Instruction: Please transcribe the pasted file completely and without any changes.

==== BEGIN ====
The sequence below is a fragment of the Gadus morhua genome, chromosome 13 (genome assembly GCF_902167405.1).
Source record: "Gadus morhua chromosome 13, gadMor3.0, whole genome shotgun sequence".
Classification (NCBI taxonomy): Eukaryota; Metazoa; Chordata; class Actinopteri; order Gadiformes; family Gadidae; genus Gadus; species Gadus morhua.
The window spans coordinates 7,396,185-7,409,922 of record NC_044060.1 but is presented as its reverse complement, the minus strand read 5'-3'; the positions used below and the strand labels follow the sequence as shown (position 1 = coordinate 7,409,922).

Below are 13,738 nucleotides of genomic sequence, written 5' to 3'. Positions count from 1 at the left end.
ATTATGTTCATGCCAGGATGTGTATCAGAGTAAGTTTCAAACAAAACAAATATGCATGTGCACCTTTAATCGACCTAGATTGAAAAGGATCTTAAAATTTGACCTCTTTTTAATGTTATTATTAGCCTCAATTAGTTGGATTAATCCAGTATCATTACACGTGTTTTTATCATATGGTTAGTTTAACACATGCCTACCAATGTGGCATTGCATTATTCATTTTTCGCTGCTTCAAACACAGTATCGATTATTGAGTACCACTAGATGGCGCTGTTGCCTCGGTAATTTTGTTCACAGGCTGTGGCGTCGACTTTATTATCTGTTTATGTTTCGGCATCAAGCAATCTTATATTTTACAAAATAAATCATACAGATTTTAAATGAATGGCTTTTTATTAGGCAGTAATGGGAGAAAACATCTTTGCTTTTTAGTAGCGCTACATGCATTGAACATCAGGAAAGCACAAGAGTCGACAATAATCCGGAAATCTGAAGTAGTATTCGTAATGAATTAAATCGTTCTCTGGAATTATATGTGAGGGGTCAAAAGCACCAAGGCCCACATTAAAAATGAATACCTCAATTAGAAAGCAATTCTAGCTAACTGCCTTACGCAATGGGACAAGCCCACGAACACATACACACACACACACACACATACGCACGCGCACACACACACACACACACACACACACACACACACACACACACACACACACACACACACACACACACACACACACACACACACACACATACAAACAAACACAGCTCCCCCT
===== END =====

The sequence below is a fragment of the Gadus morhua genome, chromosome 13 (genome assembly GCF_902167405.1).
Source record: "Gadus morhua chromosome 13, gadMor3.0, whole genome shotgun sequence".
Classification (NCBI taxonomy): Eukaryota; Metazoa; Chordata; class Actinopteri; order Gadiformes; family Gadidae; genus Gadus; species Gadus morhua.
The window spans coordinates 7,396,185-7,409,922 of record NC_044060.1 but is presented as its reverse complement, the minus strand read 5'-3'; the positions used below and the strand labels follow the sequence as shown (position 1 = coordinate 7,409,922).

Below are 13,738 nucleotides of genomic sequence, written 5' to 3'. Positions count from 1 at the left end.
ATTATGTTCATGCCAGGATGTGTATCAGAGTAAGTTTCAAACAAAACAAATATGCATGTGCACCTTTAATCGACCTAGATTGAAAAGGATCTTAAAATTTGACCTCTTTTTAATGTTATTATTAGCCTCAATTAGTTGGATTAATCCAGTATCATTACACGTGTTTTTATCATATGGTTAGTTTAACACATGCCTACCAATGTGGCATTGCATTATTCATTTTTCGCTGCTTCAAACACAGTATCGATTATTGAGTACCACTAGATGGCGCTGTTGCCTCGGTAATTTTGTTCACAGGCTGTGGCGTCGACTTTATTATCTGTTTATGTTTCGGCATCAAGCAATCTTATATTTTACAAAATAAATCATACAGATTTTAAATGAATGGCTTTTTATTAGGCAGTAATGGGAGAAAACATCTTTGCTTTTTAGTAGCGCTACATGCATTGAACATCAGGAAAGCACAAGAGTCGACAATAATCCGGAAATCTGAAGTAGTATTCGTAATGAATTAAATCGTTCTCTGGAATTATATGTGAGGGGTCAAAAGCACCAAGGCCCACATTAAAAATGAATACCTCAATTAGAAAGCAATTCTAGCTAACTGCCTTACGCAATGGGACAAGCCCACGAACACATACACACACACACACACACATACGCACGCGCACACACACACACACACACACACACACACACACACACACACACACACACACACACACACACACACACACACACACACACACACACACATACAAACAAACACAGCTCCCCCT